While much debate of marijuana as a gateway drug exists, for those already addicted to opioids, marijuana seems to be an exit drug, with less harmful side-effects.

Medical Marijuana Used in Detox Protocols, Substituted for Narcotics Maine Case Study

Maine allows medical marijuana use for certain conditions. Advocates of medical marijuana substituted for narcotics are lobbying for opioid and heroin addiction to be added to the list of conditions for prescribing pot. While it may take time to see the law change, several doctors are prescribing now.

One woman was battling an opioid addiction due to chronic pain. She wanted to stop because she could not work while on the narcotics. It was impacting her life and those of her children. Unable to quit cold-turkey due to acute withdrawal symptoms, she used marijuana. In 2013, she began medical marijuana treatment and has not relapsed on opioids. Now she enjoys a full life with her family and volunteer work.

While not part of a scientific study, results like these are hard to ignore during an epidemic. Many doctors in Maine are acting by prescribing medical marijuana until a better treatment is found.

Medical Marijuana Used in Detox Protocols, substituted for Narcotics in Pennsylvania Case Study

Pennsylvania has legalized medical marijuana during a time opioids have become the number one killer in the state. Senator Mike Vereb, a Republican, states, “Opioid abuse has no party, has no color, has no religion. Let’s face it, that’s the killer. What we’re doing today is the healer.”

Caution Expressed by Harvard Medical School Doctor When Medical Marijuana is Substituted for Narcotics

Harvard Medical School Doctor, Kevin Hill, agrees there may be limited benefit for using medical marijuana to treat chronic pain. But he still urges caution to doctors prescribing the drug.

“If you are thinking about using cannabis as opposed to using opioids for chronic pain, then I do think the evidence does support it,” he told CBS News. “However, I think one place where sometimes cannabis advocates go too far is when they talk about using cannabis to treat opioid addiction.”

Law Enforcement and Health Care Agencies Agree Caution Is Necessary

While medical marijuana may show merit for treating chronic pain and other conditions, wide use of the drug needs to be regulated. Facts of marijuana use and negative effects must be considered.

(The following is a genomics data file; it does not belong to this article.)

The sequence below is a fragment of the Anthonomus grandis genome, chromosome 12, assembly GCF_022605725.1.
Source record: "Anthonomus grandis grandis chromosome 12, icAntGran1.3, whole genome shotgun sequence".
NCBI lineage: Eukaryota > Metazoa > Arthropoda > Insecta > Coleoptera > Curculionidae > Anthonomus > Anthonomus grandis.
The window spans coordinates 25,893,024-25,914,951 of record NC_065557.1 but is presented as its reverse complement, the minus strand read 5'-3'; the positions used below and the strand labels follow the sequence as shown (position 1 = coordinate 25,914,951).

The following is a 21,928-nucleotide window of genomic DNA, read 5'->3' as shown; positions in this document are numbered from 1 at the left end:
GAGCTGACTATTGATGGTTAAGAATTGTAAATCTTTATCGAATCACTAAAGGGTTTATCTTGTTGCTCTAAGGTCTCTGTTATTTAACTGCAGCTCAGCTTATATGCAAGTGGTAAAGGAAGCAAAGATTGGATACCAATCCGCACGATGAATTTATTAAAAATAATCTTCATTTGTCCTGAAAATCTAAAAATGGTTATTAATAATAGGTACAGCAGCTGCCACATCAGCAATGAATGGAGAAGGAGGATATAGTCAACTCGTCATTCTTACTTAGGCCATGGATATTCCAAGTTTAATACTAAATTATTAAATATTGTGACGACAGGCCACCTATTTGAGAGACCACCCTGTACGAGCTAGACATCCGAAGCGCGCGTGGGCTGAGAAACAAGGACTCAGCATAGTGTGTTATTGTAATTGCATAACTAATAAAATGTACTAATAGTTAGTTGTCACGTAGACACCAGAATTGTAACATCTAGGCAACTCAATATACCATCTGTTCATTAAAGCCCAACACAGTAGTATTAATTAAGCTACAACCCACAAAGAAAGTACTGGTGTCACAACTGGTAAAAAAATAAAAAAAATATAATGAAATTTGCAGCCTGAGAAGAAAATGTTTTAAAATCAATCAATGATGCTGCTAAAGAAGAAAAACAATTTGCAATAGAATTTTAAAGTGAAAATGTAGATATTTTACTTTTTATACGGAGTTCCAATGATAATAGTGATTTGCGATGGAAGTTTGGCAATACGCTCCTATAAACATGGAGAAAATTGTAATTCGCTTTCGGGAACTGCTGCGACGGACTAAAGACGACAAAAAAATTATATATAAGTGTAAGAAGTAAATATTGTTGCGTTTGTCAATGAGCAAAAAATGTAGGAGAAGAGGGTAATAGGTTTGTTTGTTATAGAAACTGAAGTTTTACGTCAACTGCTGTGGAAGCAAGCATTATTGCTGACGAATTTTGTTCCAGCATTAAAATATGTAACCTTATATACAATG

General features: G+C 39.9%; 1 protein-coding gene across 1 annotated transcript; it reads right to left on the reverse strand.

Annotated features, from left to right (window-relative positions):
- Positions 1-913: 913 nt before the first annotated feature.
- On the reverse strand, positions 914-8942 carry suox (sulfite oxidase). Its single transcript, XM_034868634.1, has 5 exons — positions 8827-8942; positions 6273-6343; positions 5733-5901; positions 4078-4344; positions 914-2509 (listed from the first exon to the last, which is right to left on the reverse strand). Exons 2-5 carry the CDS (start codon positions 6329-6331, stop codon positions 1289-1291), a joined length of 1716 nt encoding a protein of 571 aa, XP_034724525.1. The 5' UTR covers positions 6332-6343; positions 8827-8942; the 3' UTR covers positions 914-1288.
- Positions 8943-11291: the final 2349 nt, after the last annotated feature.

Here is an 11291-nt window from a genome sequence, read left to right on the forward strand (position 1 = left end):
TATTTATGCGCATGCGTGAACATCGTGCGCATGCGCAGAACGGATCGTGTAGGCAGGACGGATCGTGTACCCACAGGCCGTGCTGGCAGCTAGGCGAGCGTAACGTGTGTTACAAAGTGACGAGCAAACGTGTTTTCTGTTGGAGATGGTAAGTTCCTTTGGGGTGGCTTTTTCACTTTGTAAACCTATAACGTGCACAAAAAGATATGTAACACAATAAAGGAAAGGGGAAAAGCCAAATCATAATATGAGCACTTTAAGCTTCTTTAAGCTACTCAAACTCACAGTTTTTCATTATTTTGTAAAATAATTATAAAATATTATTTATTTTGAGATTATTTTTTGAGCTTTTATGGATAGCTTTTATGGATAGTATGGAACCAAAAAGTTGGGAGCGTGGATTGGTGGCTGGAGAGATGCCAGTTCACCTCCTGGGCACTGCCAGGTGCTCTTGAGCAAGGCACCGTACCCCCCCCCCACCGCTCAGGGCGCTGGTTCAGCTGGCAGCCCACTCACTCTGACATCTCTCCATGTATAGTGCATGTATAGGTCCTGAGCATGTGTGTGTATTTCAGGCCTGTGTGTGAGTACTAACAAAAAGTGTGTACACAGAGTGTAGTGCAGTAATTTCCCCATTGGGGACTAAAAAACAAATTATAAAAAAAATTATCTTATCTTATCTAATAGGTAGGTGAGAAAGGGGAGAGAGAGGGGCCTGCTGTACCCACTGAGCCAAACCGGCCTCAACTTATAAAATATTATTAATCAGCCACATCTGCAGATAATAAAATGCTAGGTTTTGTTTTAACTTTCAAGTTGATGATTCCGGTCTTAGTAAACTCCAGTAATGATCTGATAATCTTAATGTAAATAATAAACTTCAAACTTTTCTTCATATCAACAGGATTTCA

• Teenagers who use marijuana have decreased capacity for learning. Those who use marijuana between years 18-38 often show an 8 point drop in IQ.
  • Not only is learning affected, but focused awareness and response is decreased resulting in accidents. Marijuana is the second leading cause of motor vehicle accidents with alcohol being the first.
  • While marijuana is not considered a cause of crime, 40% of adult males arrested for crime test positive for the drug.

With statistics like these, one must stop to consider the negative effects of widespread marijuana use. While marijuana may offer relief, what stress will its use put on law enforcement agencies and the healthcare system?

Medical Marijuana and Opioid Addiction Treatment

Despite the possible benefits of opioid and medical marijuana treatment, the best medicine is health and abstinence. Chronic pain can be treated without narcotics and pot with a holistic care plan. Alternative therapies like acupuncture, chiropractic care, yoga, and mindfulness can manage and decrease chronic pain.

Looking for Alternatives to Narcotics and Medical Marijuana?

While there may be benefit to medical marijuana being used in detox protocols, substituted for narcotics, the best treatment is abstinence. For help to detox and becoming drug-free, contact Aion Recovery in Southern Florida. Addiction specialists will help you enroll in the best detox program for you. Call 888-811-2879 now!

Charts Credit: https://www.hhs.gov/sites/default/files/Factsheet-opioids-061516.pdf